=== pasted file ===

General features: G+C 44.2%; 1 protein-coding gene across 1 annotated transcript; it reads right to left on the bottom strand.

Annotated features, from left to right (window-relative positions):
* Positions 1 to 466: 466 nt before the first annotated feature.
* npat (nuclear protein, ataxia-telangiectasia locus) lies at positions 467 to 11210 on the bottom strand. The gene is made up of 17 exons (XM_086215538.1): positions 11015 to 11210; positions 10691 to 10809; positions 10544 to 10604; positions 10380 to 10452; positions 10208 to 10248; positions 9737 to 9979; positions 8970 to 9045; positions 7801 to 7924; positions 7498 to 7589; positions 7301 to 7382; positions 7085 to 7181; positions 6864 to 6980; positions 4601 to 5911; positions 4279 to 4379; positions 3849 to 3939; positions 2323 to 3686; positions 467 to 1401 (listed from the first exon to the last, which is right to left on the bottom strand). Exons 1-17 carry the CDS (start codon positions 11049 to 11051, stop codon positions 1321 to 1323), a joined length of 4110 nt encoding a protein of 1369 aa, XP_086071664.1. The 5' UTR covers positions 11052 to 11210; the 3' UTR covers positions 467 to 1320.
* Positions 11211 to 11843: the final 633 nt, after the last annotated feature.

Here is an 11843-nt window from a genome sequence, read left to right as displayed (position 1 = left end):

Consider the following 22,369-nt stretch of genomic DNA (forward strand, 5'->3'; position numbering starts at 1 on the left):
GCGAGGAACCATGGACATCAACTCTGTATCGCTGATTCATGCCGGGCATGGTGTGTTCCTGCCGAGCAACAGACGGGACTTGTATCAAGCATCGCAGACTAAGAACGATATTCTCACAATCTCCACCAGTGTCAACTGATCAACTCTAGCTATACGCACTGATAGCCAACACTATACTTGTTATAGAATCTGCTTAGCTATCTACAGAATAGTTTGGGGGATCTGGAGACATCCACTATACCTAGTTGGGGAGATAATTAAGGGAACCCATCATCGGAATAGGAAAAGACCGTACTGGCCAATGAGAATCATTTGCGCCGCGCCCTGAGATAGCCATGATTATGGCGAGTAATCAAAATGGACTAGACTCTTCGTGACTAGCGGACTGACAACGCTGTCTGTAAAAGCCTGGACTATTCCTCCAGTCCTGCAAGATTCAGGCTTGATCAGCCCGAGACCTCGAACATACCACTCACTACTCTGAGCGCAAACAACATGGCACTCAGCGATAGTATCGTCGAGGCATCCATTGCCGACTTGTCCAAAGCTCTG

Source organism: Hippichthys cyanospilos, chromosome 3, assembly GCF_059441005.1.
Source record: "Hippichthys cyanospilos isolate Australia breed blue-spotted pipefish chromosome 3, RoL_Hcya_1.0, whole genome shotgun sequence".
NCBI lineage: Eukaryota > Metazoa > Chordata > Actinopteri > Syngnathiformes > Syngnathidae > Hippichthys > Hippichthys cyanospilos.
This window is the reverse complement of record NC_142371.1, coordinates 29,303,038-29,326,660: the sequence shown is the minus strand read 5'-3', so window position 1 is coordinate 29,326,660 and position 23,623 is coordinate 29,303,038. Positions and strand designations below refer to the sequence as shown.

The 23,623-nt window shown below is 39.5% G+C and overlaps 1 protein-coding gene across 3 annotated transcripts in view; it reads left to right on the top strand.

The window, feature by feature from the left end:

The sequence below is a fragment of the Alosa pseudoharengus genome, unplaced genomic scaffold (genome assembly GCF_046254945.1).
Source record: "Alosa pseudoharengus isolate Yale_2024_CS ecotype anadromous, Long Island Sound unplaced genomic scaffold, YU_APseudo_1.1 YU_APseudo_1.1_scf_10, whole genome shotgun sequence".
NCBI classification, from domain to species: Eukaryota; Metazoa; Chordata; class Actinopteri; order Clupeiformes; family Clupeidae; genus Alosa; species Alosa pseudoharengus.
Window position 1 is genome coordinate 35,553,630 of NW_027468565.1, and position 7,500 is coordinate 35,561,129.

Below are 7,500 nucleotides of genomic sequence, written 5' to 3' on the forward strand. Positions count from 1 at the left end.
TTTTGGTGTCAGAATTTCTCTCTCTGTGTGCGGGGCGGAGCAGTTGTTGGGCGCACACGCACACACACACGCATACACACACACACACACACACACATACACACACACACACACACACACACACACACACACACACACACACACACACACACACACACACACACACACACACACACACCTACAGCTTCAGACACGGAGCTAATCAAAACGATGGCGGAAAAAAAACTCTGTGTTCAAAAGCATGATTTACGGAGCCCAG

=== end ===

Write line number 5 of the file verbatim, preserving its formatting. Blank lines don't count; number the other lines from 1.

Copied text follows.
* Positions 11211 to 11843: the final 633 nt, after the last annotated feature.